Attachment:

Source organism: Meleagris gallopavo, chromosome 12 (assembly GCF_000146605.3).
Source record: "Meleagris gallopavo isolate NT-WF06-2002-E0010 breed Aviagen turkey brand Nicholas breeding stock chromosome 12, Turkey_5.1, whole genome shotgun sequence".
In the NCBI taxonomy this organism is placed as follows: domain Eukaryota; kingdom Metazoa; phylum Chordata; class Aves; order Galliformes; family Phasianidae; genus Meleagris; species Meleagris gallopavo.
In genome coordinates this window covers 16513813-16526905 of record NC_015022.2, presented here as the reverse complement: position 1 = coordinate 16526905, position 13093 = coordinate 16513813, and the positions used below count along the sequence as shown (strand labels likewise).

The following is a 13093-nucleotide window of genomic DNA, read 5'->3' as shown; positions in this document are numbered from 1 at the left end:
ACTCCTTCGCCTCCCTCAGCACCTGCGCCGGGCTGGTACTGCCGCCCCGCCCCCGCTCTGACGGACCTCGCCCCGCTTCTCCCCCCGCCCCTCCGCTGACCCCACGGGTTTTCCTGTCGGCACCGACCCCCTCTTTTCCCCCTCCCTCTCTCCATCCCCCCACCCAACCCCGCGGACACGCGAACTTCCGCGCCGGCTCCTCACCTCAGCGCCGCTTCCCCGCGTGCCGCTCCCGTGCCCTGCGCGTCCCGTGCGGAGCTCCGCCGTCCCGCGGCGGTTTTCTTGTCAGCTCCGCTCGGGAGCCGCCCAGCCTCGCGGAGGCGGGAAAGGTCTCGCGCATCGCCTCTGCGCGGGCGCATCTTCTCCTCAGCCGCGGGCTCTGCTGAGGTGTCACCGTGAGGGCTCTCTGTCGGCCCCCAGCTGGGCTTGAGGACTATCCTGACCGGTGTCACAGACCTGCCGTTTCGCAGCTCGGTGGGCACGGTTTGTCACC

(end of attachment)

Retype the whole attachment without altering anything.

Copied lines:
Source organism: Meleagris gallopavo, chromosome 12 (assembly GCF_000146605.3).
Source record: "Meleagris gallopavo isolate NT-WF06-2002-E0010 breed Aviagen turkey brand Nicholas breeding stock chromosome 12, Turkey_5.1, whole genome shotgun sequence".
In the NCBI taxonomy this organism is placed as follows: domain Eukaryota; kingdom Metazoa; phylum Chordata; class Aves; order Galliformes; family Phasianidae; genus Meleagris; species Meleagris gallopavo.
In genome coordinates this window covers 16513813-16526905 of record NC_015022.2, presented here as the reverse complement: position 1 = coordinate 16526905, position 13093 = coordinate 16513813, and the positions used below count along the sequence as shown (strand labels likewise).

The following is a 13093-nucleotide window of genomic DNA, read 5'->3' as shown; positions in this document are numbered from 1 at the left end:
ACTCCTTCGCCTCCCTCAGCACCTGCGCCGGGCTGGTACTGCCGCCCCGCCCCCGCTCTGACGGACCTCGCCCCGCTTCTCCCCCCGCCCCTCCGCTGACCCCACGGGTTTTCCTGTCGGCACCGACCCCCTCTTTTCCCCCTCCCTCTCTCCATCCCCCCACCCAACCCCGCGGACACGCGAACTTCCGCGCCGGCTCCTCACCTCAGCGCCGCTTCCCCGCGTGCCGCTCCCGTGCCCTGCGCGTCCCGTGCGGAGCTCCGCCGTCCCGCGGCGGTTTTCTTGTCAGCTCCGCTCGGGAGCCGCCCAGCCTCGCGGAGGCGGGAAAGGTCTCGCGCATCGCCTCTGCGCGGGCGCATCTTCTCCTCAGCCGCGGGCTCTGCTGAGGTGTCACCGTGAGGGCTCTCTGTCGGCCCCCAGCTGGGCTTGAGGACTATCCTGACCGGTGTCACAGACCTGCCGTTTCGCAGCTCGGTGGGCACGGTTTGTCACC